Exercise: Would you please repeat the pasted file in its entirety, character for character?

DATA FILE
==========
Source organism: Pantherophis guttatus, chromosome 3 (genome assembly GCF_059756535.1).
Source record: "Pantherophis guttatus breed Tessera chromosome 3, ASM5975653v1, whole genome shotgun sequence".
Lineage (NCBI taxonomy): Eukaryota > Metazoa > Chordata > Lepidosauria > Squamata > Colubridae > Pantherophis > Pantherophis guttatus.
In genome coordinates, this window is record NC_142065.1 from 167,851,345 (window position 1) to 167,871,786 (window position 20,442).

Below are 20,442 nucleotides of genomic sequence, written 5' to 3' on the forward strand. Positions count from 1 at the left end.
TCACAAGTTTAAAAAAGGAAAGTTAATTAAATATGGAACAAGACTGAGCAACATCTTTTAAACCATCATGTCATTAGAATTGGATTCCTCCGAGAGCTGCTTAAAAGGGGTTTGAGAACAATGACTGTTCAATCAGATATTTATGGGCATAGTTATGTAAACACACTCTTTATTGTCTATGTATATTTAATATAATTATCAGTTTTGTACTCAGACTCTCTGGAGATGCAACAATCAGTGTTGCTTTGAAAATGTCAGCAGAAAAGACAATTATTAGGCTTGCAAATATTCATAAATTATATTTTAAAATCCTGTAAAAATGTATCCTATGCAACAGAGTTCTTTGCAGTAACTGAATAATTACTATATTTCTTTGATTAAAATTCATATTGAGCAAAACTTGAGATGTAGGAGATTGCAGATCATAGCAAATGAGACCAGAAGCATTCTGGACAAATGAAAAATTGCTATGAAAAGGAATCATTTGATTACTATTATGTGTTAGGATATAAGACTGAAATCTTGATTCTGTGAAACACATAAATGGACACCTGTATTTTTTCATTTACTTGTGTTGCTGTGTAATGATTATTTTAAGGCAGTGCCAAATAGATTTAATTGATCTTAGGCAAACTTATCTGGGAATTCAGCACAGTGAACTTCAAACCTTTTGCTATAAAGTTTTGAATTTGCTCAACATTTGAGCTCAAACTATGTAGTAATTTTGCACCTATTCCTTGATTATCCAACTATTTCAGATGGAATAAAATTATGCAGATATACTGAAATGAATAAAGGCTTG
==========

Source organism: Pantherophis guttatus, chromosome 3 (genome assembly GCF_059756535.1).
Source record: "Pantherophis guttatus breed Tessera chromosome 3, ASM5975653v1, whole genome shotgun sequence".
Lineage (NCBI taxonomy): Eukaryota > Metazoa > Chordata > Lepidosauria > Squamata > Colubridae > Pantherophis > Pantherophis guttatus.
In genome coordinates, this window is record NC_142065.1 from 167,851,345 (window position 1) to 167,871,786 (window position 20,442).

Below are 20,442 nucleotides of genomic sequence, written 5' to 3' on the forward strand. Positions count from 1 at the left end.
TCACAAGTTTAAAAAAGGAAAGTTAATTAAATATGGAACAAGACTGAGCAACATCTTTTAAACCATCATGTCATTAGAATTGGATTCCTCCGAGAGCTGCTTAAAAGGGGTTTGAGAACAATGACTGTTCAATCAGATATTTATGGGCATAGTTATGTAAACACACTCTTTATTGTCTATGTATATTTAATATAATTATCAGTTTTGTACTCAGACTCTCTGGAGATGCAACAATCAGTGTTGCTTTGAAAATGTCAGCAGAAAAGACAATTATTAGGCTTGCAAATATTCATAAATTATATTTTAAAATCCTGTAAAAATGTATCCTATGCAACAGAGTTCTTTGCAGTAACTGAATAATTACTATATTTCTTTGATTAAAATTCATATTGAGCAAAACTTGAGATGTAGGAGATTGCAGATCATAGCAAATGAGACCAGAAGCATTCTGGACAAATGAAAAATTGCTATGAAAAGGAATCATTTGATTACTATTATGTGTTAGGATATAAGACTGAAATCTTGATTCTGTGAAACACATAAATGGACACCTGTATTTTTTCATTTACTTGTGTTGCTGTGTAATGATTATTTTAAGGCAGTGCCAAATAGATTTAATTGATCTTAGGCAAACTTATCTGGGAATTCAGCACAGTGAACTTCAAACCTTTTGCTATAAAGTTTTGAATTTGCTCAACATTTGAGCTCAAACTATGTAGTAATTTTGCACCTATTCCTTGATTATCCAACTATTTCAGATGGAATAAAATTATGCAGATATACTGAAATGAATAAAGGCTTG